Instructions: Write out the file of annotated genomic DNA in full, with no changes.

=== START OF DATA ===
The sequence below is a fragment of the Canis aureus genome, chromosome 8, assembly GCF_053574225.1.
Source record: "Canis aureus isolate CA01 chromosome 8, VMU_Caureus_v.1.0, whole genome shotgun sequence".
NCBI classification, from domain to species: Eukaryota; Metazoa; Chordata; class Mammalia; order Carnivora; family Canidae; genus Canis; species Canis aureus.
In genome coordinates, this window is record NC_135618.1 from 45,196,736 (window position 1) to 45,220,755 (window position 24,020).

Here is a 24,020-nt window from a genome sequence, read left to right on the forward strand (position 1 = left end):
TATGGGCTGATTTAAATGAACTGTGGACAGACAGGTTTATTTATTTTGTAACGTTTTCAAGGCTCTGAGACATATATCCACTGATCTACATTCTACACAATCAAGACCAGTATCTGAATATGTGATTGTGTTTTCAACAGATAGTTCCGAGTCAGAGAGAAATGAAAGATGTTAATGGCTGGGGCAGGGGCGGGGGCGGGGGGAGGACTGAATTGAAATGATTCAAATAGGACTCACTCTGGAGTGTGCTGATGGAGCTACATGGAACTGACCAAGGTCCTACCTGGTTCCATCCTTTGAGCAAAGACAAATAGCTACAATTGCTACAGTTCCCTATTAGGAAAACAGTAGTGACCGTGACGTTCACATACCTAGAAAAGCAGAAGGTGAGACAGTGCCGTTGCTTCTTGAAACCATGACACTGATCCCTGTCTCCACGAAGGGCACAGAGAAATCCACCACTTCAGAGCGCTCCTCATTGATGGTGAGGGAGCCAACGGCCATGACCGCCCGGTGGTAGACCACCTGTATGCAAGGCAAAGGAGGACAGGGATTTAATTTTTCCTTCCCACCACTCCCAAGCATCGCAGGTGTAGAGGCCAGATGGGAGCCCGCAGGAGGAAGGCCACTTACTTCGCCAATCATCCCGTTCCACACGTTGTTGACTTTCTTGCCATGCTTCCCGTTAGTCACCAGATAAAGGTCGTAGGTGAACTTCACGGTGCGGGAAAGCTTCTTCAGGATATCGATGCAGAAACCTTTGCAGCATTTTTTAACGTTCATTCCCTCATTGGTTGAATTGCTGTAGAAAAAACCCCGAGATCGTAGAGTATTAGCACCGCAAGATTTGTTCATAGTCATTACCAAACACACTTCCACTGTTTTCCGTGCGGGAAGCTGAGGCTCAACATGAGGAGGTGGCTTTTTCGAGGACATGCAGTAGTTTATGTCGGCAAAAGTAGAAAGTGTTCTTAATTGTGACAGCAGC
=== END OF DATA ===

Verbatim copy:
The sequence below is a fragment of the Canis aureus genome, chromosome 8, assembly GCF_053574225.1.
Source record: "Canis aureus isolate CA01 chromosome 8, VMU_Caureus_v.1.0, whole genome shotgun sequence".
NCBI classification, from domain to species: Eukaryota; Metazoa; Chordata; class Mammalia; order Carnivora; family Canidae; genus Canis; species Canis aureus.
In genome coordinates, this window is record NC_135618.1 from 45,196,736 (window position 1) to 45,220,755 (window position 24,020).

Here is a 24,020-nt window from a genome sequence, read left to right on the forward strand (position 1 = left end):
TATGGGCTGATTTAAATGAACTGTGGACAGACAGGTTTATTTATTTTGTAACGTTTTCAAGGCTCTGAGACATATATCCACTGATCTACATTCTACACAATCAAGACCAGTATCTGAATATGTGATTGTGTTTTCAACAGATAGTTCCGAGTCAGAGAGAAATGAAAGATGTTAATGGCTGGGGCAGGGGCGGGGGCGGGGGGAGGACTGAATTGAAATGATTCAAATAGGACTCACTCTGGAGTGTGCTGATGGAGCTACATGGAACTGACCAAGGTCCTACCTGGTTCCATCCTTTGAGCAAAGACAAATAGCTACAATTGCTACAGTTCCCTATTAGGAAAACAGTAGTGACCGTGACGTTCACATACCTAGAAAAGCAGAAGGTGAGACAGTGCCGTTGCTTCTTGAAACCATGACACTGATCCCTGTCTCCACGAAGGGCACAGAGAAATCCACCACTTCAGAGCGCTCCTCATTGATGGTGAGGGAGCCAACGGCCATGACCGCCCGGTGGTAGACCACCTGTATGCAAGGCAAAGGAGGACAGGGATTTAATTTTTCCTTCCCACCACTCCCAAGCATCGCAGGTGTAGAGGCCAGATGGGAGCCCGCAGGAGGAAGGCCACTTACTTCGCCAATCATCCCGTTCCACACGTTGTTGACTTTCTTGCCATGCTTCCCGTTAGTCACCAGATAAAGGTCGTAGGTGAACTTCACGGTGCGGGAAAGCTTCTTCAGGATATCGATGCAGAAACCTTTGCAGCATTTTTTAACGTTCATTCCCTCATTGGTTGAATTGCTGTAGAAAAAACCCCGAGATCGTAGAGTATTAGCACCGCAAGATTTGTTCATAGTCATTACCAAACACACTTCCACTGTTTTCCGTGCGGGAAGCTGAGGCTCAACATGAGGAGGTGGCTTTTTCGAGGACATGCAGTAGTTTATGTCGGCAAAAGTAGAAAGTGTTCTTAATTGTGACAGCAGC